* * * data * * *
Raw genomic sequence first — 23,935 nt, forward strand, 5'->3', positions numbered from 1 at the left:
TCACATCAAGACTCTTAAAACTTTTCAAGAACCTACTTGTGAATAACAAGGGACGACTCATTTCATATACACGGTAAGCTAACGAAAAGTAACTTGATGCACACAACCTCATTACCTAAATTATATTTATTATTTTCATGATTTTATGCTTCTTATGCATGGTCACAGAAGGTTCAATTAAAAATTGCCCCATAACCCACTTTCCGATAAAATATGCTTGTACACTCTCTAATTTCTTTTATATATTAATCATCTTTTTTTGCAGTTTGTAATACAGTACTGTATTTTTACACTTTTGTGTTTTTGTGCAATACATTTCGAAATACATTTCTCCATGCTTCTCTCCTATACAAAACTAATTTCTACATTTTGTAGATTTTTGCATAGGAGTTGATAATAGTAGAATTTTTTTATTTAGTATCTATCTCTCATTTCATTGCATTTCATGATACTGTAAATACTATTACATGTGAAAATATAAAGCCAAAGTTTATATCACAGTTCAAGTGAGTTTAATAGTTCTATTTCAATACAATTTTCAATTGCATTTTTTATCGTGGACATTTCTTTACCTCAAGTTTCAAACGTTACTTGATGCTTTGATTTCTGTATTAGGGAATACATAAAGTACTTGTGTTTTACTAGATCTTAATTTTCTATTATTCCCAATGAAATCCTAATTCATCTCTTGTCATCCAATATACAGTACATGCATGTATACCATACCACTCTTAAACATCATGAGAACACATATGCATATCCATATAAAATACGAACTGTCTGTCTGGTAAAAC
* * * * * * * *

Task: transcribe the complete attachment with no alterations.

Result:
Raw genomic sequence first — 23,935 nt, forward strand, 5'->3', positions numbered from 1 at the left:
TCACATCAAGACTCTTAAAACTTTTCAAGAACCTACTTGTGAATAACAAGGGACGACTCATTTCATATACACGGTAAGCTAACGAAAAGTAACTTGATGCACACAACCTCATTACCTAAATTATATTTATTATTTTCATGATTTTATGCTTCTTATGCATGGTCACAGAAGGTTCAATTAAAAATTGCCCCATAACCCACTTTCCGATAAAATATGCTTGTACACTCTCTAATTTCTTTTATATATTAATCATCTTTTTTTGCAGTTTGTAATACAGTACTGTATTTTTACACTTTTGTGTTTTTGTGCAATACATTTCGAAATACATTTCTCCATGCTTCTCTCCTATACAAAACTAATTTCTACATTTTGTAGATTTTTGCATAGGAGTTGATAATAGTAGAATTTTTTTATTTAGTATCTATCTCTCATTTCATTGCATTTCATGATACTGTAAATACTATTACATGTGAAAATATAAAGCCAAAGTTTATATCACAGTTCAAGTGAGTTTAATAGTTCTATTTCAATACAATTTTCAATTGCATTTTTTATCGTGGACATTTCTTTACCTCAAGTTTCAAACGTTACTTGATGCTTTGATTTCTGTATTAGGGAATACATAAAGTACTTGTGTTTTACTAGATCTTAATTTTCTATTATTCCCAATGAAATCCTAATTCATCTCTTGTCATCCAATATACAGTACATGCATGTATACCATACCACTCTTAAACATCATGAGAACACATATGCATATCCATATAAAATACGAACTGTCTGTCTGGTAAAAC